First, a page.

Compilers define macros that can be used to identify a compiler and platform from compiled code, such as C, C++, Fortran, et al.
This can be used for platform-specific or compiler-specific code.
If a significant amount of code is needed, it may be better to swap in different code files using the build system instead of lengthly
There are numerous examples for C and C++ so here we focus on macros of Fortran compilers.
Gfortran compiler macro definitions are obtained in an OS-agnostic way by:
echo "" | gfortran -dM -E - > macros.txt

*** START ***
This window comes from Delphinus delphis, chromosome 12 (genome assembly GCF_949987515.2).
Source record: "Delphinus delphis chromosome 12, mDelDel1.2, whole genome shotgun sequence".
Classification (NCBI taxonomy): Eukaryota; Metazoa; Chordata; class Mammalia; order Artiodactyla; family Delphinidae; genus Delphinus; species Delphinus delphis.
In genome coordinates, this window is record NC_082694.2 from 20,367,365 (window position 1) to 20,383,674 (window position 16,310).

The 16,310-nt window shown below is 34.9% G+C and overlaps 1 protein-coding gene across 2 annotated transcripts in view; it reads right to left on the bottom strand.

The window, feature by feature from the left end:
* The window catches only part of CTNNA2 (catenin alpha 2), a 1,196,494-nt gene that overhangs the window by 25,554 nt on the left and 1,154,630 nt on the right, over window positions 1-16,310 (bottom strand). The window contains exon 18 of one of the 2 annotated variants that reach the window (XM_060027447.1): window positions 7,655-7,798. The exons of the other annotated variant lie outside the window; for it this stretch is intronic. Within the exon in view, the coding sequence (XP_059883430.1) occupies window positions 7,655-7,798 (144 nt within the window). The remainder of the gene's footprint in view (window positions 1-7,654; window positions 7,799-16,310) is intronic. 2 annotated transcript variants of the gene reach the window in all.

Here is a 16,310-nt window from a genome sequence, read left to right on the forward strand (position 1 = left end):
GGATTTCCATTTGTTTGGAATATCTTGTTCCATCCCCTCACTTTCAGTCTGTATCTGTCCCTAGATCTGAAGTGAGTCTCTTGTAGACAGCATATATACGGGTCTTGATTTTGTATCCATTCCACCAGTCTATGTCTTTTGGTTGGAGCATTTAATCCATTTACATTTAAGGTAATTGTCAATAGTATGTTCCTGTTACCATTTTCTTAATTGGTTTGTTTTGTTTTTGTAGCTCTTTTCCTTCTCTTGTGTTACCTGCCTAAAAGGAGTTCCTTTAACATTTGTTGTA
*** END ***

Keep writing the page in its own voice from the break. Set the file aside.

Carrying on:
that creates a file “macros.txt” containing all the compiler macros.
commonly used macros to detect operating system / compiler configuration include:
CAUTION: these macros are actually not available in the Gfortran compiled programs as they are in GCC. A workaround is to have the build system define these for the particular compiler, OS, etc.
Intel oneAPI classic compiler macros include the Gfortran macros noted above and additionally:
Intel oneAPI Next Gen LLVM compiler macros set:
to distinguish from oneAPI Classic compilers.
Cray ftn Fortran compiler macros include:
Nvidia HPC compiler macros are printed by:
touch main.c main.cpp main.f90 nvc -dryrun main.c nvc++ -dryrun main.cpp nvfortran -dryrun main.f90
Nvidia HPC macros include:
Flang macros include
Other Fortran compiler macros that identify the compiler and platform can be found in CMake source code.